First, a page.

The student later told Law she had dreaded returning to high school, but by the time she completed her coursework in the program, she already was employed in the medical field.
“She was launched,” Law says. “She went from feeling like, ‘I’m behind my peers and in tough shape’ to ‘I’m proud of where I’m going.’”
Teacher, the ‘no. 1 thing’
College opportunities are a powerful motivator—but these students still could have been lost in the anonymity of a postsecondary campus. The students themselves say that what’s helped them stay the course is the educational setting the high school provides: smaller classes, credit recovery, individualized schedules, and—perhaps most importantly—teachers who get to know and support them.
While attending traditional high schools, they say, they found many teachers simply didn’t have the time or interest to develop a relationship with them—or to provide any real support.
“My original high school didn’t give me enough help,” says student Cody Adams, who adds that enrolling at Technical High School “was the best decision ever.” In the past, he says, teachers “didn’t really reach out to me. They just kind of said, ‘All right...you’re just going to pass all your grades and kind of go from there.’”
McDonough also felt disengaged at his old high school, but his attitude changed upon enrolling in the program.
“The teachers are the No. 1 thing,” says the former dropout, who now is looking to pursue a criminal justice career. “When I came here, [the teachers] were really welcoming...and really pushing me.”
The faculty understands how its role—and the individual help they provide—are critical to these students, says social studies teacher Michael Doyle.
“I don’t want to knock teachers in other places, but we’re very respectful to students. We understand their needs, and we treat them like adults. The kids are over 18, and so we hold them accountable but we give them direction, and I think they appreciate that.”
Companies lining up
As it happens, Technical High School is the right program, in the right place, at the right time. The economy in the Minneapolis-St. Paul metropolitan area is booming, and the region is home to many manufacturers looking for motivated, trained employees.
“We have manufacturing jobs—precision manufacturing jobs—that just aren’t getting filled right around us,” says Jeffrey McGonigal, associate superintendent for secondary schools. Local employers, he adds, “are very excited about the work that we’re doing in the high school.”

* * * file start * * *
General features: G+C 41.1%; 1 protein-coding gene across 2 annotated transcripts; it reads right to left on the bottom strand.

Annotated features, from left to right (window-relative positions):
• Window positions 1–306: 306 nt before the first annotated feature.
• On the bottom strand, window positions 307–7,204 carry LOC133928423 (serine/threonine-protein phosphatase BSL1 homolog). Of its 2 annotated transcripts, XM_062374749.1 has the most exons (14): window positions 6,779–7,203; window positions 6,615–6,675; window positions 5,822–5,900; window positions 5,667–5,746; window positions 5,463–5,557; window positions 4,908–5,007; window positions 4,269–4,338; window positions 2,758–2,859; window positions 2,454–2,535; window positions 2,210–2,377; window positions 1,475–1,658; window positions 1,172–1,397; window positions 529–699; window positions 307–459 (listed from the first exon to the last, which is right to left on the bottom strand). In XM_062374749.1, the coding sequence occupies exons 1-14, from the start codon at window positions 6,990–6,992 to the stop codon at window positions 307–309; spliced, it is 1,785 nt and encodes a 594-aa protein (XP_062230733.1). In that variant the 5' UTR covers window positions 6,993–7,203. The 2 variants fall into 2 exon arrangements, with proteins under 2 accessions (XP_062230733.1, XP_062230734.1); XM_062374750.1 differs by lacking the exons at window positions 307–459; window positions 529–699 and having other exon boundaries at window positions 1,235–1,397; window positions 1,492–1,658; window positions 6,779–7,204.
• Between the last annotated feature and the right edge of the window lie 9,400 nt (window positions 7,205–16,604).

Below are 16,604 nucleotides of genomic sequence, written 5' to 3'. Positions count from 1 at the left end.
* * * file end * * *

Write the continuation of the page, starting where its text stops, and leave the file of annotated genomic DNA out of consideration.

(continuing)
So much so, adds Heidemann, “that the companies are lining up to hire these kids immediately when they leave the school.”
No one sees Technical High School, however, as a school-to-work program. “I would never tell anyone not to go get a four-year degree,” Doyle says. “But the reality is two-year technical degrees right now are huge. They pay a good wage. You’ve got employers knocking on the door after a year trying to get these [trained students] to come to work.”
The school’s success also depends on a faculty and staff determined to make a difference—and to put the hard work needed into the program, Doyle says.
“Being that it’s a smaller staff, we can bounce ideas off one another. We can discuss virtually anything. We can collaborate on student needs and, really, we get on the same page and do what’s best for students. Everybody here really cares about the students.”
The story of Technical High School underscores what Heidemann sees as one of the strengths of the school system: its culture—its mindset—of identifying ways to make students successful.
“That becomes what I would call the innovation factor...where our experts closest to the students—who really know the kids, really know what’s going to engage them—come up with the ideas.”
The school board has a role to play in this process, by encouraging this dedication and innovation—and then by ensuring the support is there for programs and staff, he adds.
“If you come forward with a great idea that’s backed with research, you’re going to get the funding from the Anoka-Hennepin school board, because we’re committed to 100 percent of our kids being career and college ready.”
The most important lesson of this alternative school is, perhaps, rather mundane—but one that almost every school leader would heartily agree with.
It’s important “not to write off groups of students who may not be traditional learners, because they are bringing things to the table that we may have missed,” Chave says. “These students have special gifts and talents that are not being tapped.”
Del Stover (firstname.lastname@example.org) is senior editor of American School Board Journal.